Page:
No matter how well you've done at anything, it could conceivably have been better. And when it comes to our search to know the things of God, we haven't come close to doing our best. In fact, probably our most sinful neglect in our lives is our failure to seek the deepest understanding we possibly can have of who God is. Again, the prayer is that we may be able to comprehend with all the saints what is the width and the length, the depth and the height to know the love of Christ that passes knowledge, that you may be filled with all the fullness of God. Would you like to be filled with all the fullness of God? Is there any greater blessedness than a Christian could experience than to be filled to capacity with God and the fullness of God?

That's Paul's prayer for us. And he's saying that we may do this by seeking to comprehend with all the saints what is the width. How wide is God? How far does His being extend?

What is the height? How high is God? How deep is God? How long is God? What he's saying here are the multi-dimensions of the very being and character of God. There used to be a popular song that you sometimes hear repeated.

Some of you remember it. How deep is the ocean? How high is the sky? And the poetry of that lyric was to indicate the depth of romantic love that was being expressed. But here we're not talking about how deep is our love for our girlfriend, but we're talking about how deep is the love of God, how profound this is being, who He is, and that we as Christians are called to do everything in our power to explore everything there is to know about God. The whole width, the whole height, the whole length, the whole depth of who He is, that we may know the love of Christ that passes knowledge. That is, it sounds like a contradiction to know something that passes knowledge. Now obviously when Paul speaks of knowing something that passes knowledge, he's talking about something that transcends the ordinary categories of human inquiry and human achievement with the mind, but rather to rise up beyond the levels of normal human understanding to seek this transcendent love of Christ.

And then finally he ends this, as he frequently does, with doxology. Now to Him who is able, exceedingly abundantly above all that we ask or think, according to the very power that works in us, to Him be glory in the church by Christ Jesus in all generations forever and ever. Now to the One who is divinely able, omnipotently able, not only to do what we ask or ponder, but whose ability and power goes exceedingly and abundantly beyond all that we could ever think to ask or even think to think. Now to Him, Paul says, who is able to do exceedingly abundantly above all that we ask or think according to the power that works in us, according to the Holy Spirit, to Him be glory in the church, that God is glorified in His church. When His church is strengthened by this deeper understanding of the character of God and by this indwelling love and union with Christ, then when that happens, Christ is glorified, and His church is glorified. And that's how He ends this prayer to all generations forever and ever.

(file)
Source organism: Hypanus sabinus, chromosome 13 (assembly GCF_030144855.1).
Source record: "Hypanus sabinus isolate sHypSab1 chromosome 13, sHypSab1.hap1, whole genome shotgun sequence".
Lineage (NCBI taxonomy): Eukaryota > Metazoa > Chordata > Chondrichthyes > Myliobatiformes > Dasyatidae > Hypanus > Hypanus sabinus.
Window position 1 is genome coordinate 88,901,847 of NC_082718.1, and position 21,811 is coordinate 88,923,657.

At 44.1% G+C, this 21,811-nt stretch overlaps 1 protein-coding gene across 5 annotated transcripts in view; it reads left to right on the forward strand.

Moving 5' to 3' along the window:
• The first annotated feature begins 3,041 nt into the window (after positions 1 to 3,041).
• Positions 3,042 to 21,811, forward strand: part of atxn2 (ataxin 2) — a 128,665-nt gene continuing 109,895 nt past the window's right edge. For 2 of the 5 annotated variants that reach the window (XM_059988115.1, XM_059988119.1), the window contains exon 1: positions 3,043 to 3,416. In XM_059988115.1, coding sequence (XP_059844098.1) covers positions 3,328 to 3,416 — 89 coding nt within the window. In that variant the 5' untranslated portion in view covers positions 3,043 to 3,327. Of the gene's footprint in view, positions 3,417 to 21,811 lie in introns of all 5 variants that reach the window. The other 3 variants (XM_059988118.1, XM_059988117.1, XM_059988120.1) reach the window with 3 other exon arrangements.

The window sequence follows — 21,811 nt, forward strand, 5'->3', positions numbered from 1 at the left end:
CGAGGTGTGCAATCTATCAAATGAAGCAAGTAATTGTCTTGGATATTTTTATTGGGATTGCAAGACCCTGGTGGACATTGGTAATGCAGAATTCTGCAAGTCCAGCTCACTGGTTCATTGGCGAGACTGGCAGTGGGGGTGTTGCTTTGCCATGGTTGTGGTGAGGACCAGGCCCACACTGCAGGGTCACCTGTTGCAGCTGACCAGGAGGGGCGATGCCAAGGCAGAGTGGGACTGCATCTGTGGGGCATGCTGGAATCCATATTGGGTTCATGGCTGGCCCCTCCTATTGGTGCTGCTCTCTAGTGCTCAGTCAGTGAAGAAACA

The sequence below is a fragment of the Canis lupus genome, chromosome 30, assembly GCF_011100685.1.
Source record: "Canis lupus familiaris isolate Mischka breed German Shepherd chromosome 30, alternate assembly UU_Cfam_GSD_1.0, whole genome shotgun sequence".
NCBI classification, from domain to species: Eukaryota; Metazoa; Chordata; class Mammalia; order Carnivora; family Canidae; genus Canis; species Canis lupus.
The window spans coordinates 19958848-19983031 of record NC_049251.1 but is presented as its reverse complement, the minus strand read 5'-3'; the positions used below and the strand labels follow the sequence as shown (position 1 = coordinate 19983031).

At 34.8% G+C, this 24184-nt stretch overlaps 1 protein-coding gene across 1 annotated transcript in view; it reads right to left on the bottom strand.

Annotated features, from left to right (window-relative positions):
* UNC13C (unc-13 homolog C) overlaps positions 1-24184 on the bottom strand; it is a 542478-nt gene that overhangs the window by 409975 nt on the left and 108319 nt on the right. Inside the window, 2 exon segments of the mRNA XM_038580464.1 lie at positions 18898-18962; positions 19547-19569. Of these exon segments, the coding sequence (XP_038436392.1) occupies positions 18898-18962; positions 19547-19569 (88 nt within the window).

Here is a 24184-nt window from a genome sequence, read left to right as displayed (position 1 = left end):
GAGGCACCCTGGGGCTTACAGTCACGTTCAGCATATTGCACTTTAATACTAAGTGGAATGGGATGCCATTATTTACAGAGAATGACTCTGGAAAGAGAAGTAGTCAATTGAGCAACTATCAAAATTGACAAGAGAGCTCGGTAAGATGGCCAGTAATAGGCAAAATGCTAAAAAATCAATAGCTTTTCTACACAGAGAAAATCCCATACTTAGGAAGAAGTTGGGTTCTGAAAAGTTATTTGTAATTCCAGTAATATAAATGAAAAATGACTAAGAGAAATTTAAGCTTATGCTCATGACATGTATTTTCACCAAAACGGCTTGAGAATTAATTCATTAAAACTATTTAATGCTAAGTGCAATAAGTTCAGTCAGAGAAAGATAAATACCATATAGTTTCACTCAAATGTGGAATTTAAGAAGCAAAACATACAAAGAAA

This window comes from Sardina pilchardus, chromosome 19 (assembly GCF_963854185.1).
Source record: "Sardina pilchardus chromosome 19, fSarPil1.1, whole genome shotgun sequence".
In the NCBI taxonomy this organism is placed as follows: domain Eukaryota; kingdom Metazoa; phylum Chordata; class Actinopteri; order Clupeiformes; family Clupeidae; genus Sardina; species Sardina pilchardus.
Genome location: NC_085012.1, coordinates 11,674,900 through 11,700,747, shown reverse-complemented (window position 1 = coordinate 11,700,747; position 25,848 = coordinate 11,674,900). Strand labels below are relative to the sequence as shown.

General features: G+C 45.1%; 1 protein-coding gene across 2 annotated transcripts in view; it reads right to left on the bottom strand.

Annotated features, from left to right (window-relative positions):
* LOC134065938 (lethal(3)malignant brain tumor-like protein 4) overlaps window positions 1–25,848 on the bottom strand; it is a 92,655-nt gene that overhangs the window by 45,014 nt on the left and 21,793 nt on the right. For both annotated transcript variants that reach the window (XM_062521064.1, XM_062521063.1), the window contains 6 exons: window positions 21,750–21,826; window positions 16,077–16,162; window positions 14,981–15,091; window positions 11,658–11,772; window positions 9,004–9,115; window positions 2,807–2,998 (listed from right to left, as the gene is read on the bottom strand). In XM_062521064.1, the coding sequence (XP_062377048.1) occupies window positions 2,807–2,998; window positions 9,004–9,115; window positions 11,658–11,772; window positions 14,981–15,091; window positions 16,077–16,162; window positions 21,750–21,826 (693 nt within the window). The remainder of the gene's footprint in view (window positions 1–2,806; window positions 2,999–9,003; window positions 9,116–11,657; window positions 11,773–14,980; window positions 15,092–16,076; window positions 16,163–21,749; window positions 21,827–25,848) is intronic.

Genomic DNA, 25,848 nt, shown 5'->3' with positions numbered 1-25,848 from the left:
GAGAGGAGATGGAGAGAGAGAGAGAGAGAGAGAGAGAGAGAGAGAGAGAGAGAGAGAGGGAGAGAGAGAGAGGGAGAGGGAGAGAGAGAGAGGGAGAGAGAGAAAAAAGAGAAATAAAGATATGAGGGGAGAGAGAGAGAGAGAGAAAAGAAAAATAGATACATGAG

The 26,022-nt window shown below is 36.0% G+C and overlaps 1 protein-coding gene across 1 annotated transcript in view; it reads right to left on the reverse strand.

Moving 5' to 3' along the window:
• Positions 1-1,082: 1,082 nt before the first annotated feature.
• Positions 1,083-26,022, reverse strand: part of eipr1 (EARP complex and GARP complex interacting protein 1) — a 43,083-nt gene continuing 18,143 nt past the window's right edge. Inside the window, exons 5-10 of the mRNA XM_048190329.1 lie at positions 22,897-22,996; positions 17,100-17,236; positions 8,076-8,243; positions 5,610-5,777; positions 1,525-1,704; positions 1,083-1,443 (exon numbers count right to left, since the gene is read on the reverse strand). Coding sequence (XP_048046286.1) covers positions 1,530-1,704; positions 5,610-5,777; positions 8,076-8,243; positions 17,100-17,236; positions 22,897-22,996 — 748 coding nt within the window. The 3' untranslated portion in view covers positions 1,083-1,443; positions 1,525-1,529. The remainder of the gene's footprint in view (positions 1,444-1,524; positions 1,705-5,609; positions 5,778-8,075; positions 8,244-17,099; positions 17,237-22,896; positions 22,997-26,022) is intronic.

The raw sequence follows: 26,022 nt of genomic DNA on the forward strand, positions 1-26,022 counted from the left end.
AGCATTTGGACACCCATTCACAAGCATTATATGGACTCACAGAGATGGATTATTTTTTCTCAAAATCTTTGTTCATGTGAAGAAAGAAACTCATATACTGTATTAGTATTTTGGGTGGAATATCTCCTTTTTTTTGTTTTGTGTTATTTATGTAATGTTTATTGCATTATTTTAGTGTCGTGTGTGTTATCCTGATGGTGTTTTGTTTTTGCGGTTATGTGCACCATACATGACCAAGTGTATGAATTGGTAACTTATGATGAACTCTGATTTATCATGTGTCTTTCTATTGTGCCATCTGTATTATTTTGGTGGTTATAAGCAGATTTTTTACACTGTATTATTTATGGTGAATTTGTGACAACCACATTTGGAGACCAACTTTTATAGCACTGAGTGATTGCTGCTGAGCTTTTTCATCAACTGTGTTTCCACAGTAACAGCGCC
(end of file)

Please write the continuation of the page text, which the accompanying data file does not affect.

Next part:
Amen. This is an incredibly poignant and powerful prayer. It's from the Apostle Paul. I think the greatness of this prayer is only exceeded by the high priestly prayer of our Lord in John 17. But this may be Paul's deepest and most moving prayer, not only for the Ephesians but by extension for us. May God in His mercy answer the Apostle's prayer in our inner person.

That was R.C. Sproul, and you're listening to Renewing Your Mind. If you'd like to continue studying Ephesians with Dr. Sproul, until midnight you can request the hardcover edition of his newly released commentary on Ephesians when you give a donation of any amount at renewingyourmind.org. Take your time walking through Ephesians, verse by verse, and see the riches contained in this wonderful letter. So give your gift today at renewingyourmind.org, and we'll get a copy in the mail to you. And know that your generosity makes Renewing Your Mind possible and is fueling the spread of Ligonier's deep library of trusted teaching moving into the world's top 20 languages. Join us next time as R.C. Sproul moves to Ephesians chapter 4. That's next Sunday here on Renewing Your Mind.
Whisper: medium.en / 2024-04-14 02:33:15 / 2024-04-14 02:40:45 / 8